Resting mononuclear cell NR3C1 and SKA2 expression levels predict blunted cortisol reactivity to combat training stress among elite army cadets exposed to childhood adversity

Carmel Kalla, Tanya Goltser-Dubner, Dalya Pevzner, Laura Canetti, Aron Mirman, Ariel Ben-Yehuda, Noa Itzhar, Fortu Benarroch, Amit Shalev, Ruth Giesser, Eyal Fruchter, Inon Vashdi, Osnat Oz, Roni Haber, Chen Saloner, Amit Lotan, Esti Galili-Weisstub, Omer Bonne, Ronen Segman*

*Corresponding author for this work

Research output: Contribution to journalArticlepeer-review

3 Scopus citations

Abstract

Childhood adversity (CA) may alter reactivity to stress throughout life, increasing risk for psychiatric and medical morbidity, yet long-term correlates of milder CA levels among high functioning healthy adolescents are less studied. The current study examined the prevalence and impact of CA exposure among a cohort of healthy motivated elite parachute unit volunteers, prospectively assessed at rest and at the height of an intensive combat-simulation exposure. We found significantly reduced gene expression levels in resting mononuclear cell nuclear receptor, subfamily 3, member 1 (NR3C1), and its transactivator spindle and kinetochore-associated protein 2 (SKA2), that predict blunted cortisol reactivity to combat-simulation stress among CA exposed adolescents. Long-term alterations in endocrine immune indices, subjective distress, and executive functions persist among healthy high functioning adolescents following milder CA exposure, and may promote resilience or vulnerability to later real-life combat exposure.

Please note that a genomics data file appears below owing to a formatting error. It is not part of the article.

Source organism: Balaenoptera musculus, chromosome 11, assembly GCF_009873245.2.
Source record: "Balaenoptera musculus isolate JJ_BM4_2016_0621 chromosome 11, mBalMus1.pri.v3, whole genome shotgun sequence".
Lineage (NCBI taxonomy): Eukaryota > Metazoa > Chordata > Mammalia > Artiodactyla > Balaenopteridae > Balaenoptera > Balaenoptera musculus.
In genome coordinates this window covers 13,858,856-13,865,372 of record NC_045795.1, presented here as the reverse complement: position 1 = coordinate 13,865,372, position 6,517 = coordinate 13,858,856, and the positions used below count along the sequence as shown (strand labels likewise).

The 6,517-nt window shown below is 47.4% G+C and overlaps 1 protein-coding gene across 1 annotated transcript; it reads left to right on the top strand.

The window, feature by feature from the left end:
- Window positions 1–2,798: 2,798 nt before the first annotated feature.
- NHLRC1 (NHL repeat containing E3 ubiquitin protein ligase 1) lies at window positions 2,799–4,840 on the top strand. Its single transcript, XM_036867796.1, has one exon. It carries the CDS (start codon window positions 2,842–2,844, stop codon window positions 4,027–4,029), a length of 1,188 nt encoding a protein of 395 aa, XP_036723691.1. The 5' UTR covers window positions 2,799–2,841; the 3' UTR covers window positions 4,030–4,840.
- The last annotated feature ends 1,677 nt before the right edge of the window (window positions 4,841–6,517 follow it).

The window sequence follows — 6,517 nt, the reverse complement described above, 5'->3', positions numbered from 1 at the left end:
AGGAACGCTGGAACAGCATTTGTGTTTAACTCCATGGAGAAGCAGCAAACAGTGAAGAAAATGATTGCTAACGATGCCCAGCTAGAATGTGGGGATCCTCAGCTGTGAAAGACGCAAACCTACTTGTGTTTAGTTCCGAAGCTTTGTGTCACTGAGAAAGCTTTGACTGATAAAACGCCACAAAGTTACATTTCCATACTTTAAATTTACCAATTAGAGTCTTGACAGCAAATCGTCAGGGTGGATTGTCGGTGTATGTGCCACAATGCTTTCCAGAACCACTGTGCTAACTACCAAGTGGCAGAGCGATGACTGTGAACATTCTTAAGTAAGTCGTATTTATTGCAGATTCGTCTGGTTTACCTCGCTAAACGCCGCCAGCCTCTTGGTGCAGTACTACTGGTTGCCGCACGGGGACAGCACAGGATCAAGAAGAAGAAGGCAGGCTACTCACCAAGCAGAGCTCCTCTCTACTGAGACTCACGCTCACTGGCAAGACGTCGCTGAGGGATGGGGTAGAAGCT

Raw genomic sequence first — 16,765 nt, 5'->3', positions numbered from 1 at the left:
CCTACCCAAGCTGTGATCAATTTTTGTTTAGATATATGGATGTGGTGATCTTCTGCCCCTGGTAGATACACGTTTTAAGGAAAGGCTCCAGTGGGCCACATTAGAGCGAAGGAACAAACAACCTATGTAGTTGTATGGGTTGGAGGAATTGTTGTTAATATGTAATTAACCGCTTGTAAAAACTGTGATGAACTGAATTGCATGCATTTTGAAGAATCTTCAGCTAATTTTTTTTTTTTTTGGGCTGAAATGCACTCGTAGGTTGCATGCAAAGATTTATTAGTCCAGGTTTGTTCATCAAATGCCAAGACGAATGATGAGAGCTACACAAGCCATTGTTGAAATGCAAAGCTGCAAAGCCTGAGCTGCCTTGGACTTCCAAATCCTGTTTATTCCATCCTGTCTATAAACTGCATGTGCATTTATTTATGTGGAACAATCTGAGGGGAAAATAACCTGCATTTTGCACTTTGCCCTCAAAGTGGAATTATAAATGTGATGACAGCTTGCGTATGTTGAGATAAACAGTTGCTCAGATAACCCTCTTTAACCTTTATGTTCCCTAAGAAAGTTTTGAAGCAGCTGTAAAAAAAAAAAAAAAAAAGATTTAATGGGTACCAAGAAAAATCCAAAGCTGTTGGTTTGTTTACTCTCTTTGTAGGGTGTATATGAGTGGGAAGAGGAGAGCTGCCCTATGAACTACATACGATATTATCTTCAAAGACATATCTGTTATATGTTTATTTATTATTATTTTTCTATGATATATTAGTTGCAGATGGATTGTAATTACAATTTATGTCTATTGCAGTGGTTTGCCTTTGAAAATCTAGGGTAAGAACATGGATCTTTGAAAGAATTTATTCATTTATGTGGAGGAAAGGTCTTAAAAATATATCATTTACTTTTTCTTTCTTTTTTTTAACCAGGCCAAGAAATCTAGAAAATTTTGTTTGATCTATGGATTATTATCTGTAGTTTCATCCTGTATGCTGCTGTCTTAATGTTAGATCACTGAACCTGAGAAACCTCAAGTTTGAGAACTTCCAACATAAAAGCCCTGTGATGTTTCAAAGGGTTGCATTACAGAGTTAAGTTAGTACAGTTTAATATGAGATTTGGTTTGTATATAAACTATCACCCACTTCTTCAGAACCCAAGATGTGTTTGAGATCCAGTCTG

Original languageAmerican English
Pages (from-to)6680-6687
Number of pages8
JournalMolecular Psychiatry
Volume26
Issue number11
DOIs
StatePublished - Nov 2021

Bibliographical note

Publisher Copyright:
© 2021, The Author(s), under exclusive licence to Springer Nature Limited.

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